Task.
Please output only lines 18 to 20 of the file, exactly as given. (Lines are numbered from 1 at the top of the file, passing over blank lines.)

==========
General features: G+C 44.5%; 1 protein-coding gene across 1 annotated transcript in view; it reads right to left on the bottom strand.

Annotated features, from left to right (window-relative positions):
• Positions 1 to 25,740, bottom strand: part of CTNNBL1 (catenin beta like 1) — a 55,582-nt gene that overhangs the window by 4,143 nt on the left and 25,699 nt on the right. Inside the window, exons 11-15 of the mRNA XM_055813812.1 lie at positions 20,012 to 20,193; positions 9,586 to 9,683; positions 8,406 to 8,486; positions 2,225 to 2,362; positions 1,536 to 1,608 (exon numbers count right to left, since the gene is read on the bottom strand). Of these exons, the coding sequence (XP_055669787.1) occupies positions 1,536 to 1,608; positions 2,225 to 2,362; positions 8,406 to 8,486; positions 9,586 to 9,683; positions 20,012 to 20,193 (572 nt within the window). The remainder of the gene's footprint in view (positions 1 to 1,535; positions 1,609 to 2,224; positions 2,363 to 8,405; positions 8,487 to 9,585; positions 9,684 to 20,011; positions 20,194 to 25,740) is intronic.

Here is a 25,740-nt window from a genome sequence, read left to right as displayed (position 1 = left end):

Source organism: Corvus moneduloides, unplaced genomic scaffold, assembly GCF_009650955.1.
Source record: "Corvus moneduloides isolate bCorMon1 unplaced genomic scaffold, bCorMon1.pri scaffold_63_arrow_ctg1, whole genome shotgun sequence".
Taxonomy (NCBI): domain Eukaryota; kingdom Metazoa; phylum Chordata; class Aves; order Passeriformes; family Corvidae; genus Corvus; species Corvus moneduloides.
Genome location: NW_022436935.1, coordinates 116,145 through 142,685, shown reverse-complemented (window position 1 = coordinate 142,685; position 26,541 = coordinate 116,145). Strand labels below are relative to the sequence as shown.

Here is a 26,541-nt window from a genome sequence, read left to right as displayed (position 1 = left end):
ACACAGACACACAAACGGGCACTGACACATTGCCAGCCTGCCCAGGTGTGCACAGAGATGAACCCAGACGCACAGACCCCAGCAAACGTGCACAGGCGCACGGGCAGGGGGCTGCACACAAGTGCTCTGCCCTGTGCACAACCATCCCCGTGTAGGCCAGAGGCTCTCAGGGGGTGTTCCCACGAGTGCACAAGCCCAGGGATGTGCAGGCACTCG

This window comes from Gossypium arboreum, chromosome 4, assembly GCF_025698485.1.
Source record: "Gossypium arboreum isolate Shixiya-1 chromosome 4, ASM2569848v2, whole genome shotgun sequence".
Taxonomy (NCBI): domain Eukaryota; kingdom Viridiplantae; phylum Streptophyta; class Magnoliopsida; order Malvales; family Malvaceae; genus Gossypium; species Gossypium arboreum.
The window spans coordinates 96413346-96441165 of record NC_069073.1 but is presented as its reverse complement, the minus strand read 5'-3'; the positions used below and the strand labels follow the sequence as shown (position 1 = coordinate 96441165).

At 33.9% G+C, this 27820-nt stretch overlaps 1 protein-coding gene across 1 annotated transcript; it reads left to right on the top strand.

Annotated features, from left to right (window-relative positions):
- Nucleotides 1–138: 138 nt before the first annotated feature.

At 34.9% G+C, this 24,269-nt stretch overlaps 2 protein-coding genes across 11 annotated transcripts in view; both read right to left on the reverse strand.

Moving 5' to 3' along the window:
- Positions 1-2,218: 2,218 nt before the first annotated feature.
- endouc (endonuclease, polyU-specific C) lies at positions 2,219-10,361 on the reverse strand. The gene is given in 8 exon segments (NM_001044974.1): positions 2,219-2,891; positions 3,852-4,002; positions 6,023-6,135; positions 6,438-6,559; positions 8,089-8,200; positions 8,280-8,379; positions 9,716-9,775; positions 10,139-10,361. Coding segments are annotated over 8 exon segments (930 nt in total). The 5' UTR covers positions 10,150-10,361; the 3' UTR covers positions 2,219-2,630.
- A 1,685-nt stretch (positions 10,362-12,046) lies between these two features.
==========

At 34.9% G+C, this 24,269-nt stretch overlaps 2 protein-coding genes across 11 annotated transcripts in view; both read right to left on the reverse strand.

Moving 5' to 3' along the window:
- Positions 1-2,218: 2,218 nt before the first annotated feature.